Then the Beef Tongue, Fried Mayo, and Tomato Molasses arrived. This dish was simply beautiful. The cubes of fried mayo were still hot. Yes, fried mayo. I’m still not exactly sure you fry mayo but I’m glad they did. The tomato molasses had a really deep flavor. The super thin shavings of tongue tasted as great as they looked.

As I recount the meal I’m reminded of just how composed everything feels on every plate. The next dish was no exception – Spanish Mackerel, Smoked Banana, Juniper, and Pickled Parsley. I want to be clear, some might jump to the conclusion that these ingredients were put together here to be different. And there’s no doubt that some chefs confuse being different with being interesting. All I can tell you is that it wasn’t the difference that I walked away with after eating this dish, it was how the fish was like a awarm tasty tiny pillow that perfectly balanced with all the other flavors and textures in the dish including the crispy crispy puffed rice and the crunchy saba skin.

Next up was Slow Poached Egg, Parmesan Broth, and Tomato. It was certainly neat that the egg was poached for an hour at exactly 176 degrees to get it to this great soft-boiled state. But that’s not why I loved this dish. The soup was a gorgeous and crystal clear with the absolute “chewy” essence of parmigiana reggiano. The egg in the soup gets split and leaks thick yolk throughout. The dish ends up being almost some form of almost an eggdrop soup with crunchy bits throughout. This dish was wildly superlative.

After the egg we were treated to Lamb Belly, Green Daikon, Black Bean, and Chocolate Powder. The lamb belly was super fatty and lamby but when combined with the smokey eggplant garlic flavors that came from the rest of the components the dish was simply excellent and well balanced.

Next up was the Braised Short Ribs, Smoked Flatiron Beef, Kimchee Spaetzle, and Papaya. This was one of the best dishes of beef I have ever had… ever. The rectangle of short rib had a crispy outside and a flaky inside and the flavor was fantastic – deep and dark in a good way. The combination with the savoriness of the spaetzle, the sweet tart of the papaya, and the (what I think was) dried kimchee’s spicy qualities, was extraordinary. The addition of the flat iron beef took it over the top with its bright savory juiciness. I tore through it as this dish was a whirlwind of flavor. A juicy savory base filled with gentle bright sparks of acid and heat.

Dessert began with Raisin Consommé, Banana, and Rum Ice Cream. Even though Michael had not deigned to try the egg dish, I had to conquer my own fears and try this one filled with raisin. In retrospect, I shouldn’t have been surprised that eating the ingredients separately instead of together yielded completely different tastes. The raisins really were not a factor until I ate a spoonful of the consommé alone that tasted raisiny (and as raisins go, it wasn’t bad). But before that moment the consommé was like a tangy plum liqueur foundation for the bananas which were unusually bright. Quite good altogether.

The only dish that bore some resemblance to a dish we’d had the last time at wd~50 was the Carrot-Lime Ravioli with Coconut Tapioca. (I must have been so distracted during this meal as I spaced on this picture too, which is a shame because the ravioli were beautiful to behold.) The lime flavor was quite sweet in a good way. Anh loved the coconut tapioca. Altogether the dish was tart, crunchy, and even spicy. These are Anh’s favorite qualities in food as well as (I think) in people.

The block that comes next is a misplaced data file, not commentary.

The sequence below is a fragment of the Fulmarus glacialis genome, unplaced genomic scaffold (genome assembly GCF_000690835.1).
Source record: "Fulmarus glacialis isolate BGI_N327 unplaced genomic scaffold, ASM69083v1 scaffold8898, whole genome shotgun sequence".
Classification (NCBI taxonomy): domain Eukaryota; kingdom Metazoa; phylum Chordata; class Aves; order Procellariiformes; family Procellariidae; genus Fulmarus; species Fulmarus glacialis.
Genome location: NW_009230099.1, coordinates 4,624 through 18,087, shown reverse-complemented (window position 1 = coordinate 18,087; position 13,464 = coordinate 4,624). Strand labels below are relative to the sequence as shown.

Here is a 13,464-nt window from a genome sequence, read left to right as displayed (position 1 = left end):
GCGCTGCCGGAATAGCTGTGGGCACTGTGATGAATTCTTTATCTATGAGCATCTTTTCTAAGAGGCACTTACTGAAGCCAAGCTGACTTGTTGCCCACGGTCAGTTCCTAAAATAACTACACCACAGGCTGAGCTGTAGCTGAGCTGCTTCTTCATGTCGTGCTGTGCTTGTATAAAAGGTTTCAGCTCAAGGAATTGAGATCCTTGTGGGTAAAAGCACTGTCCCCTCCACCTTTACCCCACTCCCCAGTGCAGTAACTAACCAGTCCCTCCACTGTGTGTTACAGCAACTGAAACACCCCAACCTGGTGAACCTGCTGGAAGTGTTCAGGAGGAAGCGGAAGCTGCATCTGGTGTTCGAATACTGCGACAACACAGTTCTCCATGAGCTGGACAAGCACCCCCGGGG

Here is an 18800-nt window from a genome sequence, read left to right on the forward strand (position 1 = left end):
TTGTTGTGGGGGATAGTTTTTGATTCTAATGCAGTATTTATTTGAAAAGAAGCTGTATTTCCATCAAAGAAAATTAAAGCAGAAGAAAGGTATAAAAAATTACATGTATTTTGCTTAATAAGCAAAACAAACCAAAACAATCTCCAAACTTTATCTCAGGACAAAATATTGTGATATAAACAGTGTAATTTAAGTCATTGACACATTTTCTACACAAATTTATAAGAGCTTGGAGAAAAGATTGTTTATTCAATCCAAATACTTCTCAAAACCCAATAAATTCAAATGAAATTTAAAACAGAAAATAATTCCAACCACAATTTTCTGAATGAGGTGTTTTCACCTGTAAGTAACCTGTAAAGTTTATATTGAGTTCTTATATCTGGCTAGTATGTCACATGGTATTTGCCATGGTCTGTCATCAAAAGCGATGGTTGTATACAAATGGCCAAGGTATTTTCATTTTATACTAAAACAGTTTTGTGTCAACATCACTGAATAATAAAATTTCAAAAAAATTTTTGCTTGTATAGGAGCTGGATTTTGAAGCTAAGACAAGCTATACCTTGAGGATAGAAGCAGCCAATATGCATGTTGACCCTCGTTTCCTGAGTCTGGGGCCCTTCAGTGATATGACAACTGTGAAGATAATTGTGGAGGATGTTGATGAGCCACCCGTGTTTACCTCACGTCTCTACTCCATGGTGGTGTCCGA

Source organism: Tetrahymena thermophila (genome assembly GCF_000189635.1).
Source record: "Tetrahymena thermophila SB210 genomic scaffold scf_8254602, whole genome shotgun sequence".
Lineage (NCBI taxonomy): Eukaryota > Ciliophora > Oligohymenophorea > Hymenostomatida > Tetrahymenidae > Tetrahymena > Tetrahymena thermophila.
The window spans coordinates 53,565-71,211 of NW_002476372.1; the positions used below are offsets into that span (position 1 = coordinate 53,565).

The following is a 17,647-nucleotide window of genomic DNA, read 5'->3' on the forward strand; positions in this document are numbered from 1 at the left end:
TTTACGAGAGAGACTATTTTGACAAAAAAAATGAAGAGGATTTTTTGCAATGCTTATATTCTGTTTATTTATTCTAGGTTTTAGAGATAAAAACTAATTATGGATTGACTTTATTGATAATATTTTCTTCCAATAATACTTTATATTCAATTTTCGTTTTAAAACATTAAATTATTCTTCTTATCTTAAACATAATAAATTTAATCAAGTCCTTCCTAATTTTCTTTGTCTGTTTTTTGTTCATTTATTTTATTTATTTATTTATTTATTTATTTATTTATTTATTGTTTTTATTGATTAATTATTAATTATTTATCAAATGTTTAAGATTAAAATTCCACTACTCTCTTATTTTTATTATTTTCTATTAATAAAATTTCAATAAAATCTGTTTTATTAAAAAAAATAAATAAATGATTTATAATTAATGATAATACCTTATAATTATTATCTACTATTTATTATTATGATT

The Tonka Bean Panna Cotta, with Chocolate Sorbet and Basil was like the Good Humor strawberry shortcake on a stick – but chocolate. The cofee soil didn’t bother me or Deb strangely enough. And the apricot added a special quality. Nice.

Winding these down were the Mulled Apple Cider, and the Ginger Cotton Candy. The cotton candy tasted traditional but with a subtle ginger fire on the finish. Michael had never had cotton candy at a restaurant. To close we had a bowl of Chocolate Curried Almonds. These were cold, cinnamony, and calmed down and rounded out our palates.

The combinations of ingredients we had were definitely new and interesting in many cases. Some people find some key experiences in life enjoyable early on and spend their days trying to repeat and perfect those experiences. To some extent I think everyone has some capacity for that. For Debbie I think it’s pizza. For me (at least lately) it’s Vietnamese Banh Mi sandwiches. But there are a subset of people in the world (I think) that also enjoy trying new things. And while new experiences only sometimes match up to old favorites, to a certain extent it’s the journey itself that’s exciting. Luckily, with wd~50 the journey and the destination are rewarding.

If you’re not into trying new things, or if you are but have never eaten his food, it might be easy to dismiss it as a bunch of odd combinations. There was a time however when for each of us some ethnic food was an “odd” combination simply because we didn’t grow up with it. And at least from my perspective, the food at wd~50 is anything but randomly thrown together. It’s delicate, deliberate, composed, and exciting. The balance between the ingredients feels measured to the millimeter to me. And ultimately even though I deeply respect and appreciate the innovation and willingness to try new things, none of these are the why I enjoy eating so much at wd~50. The reason? The food tastes great.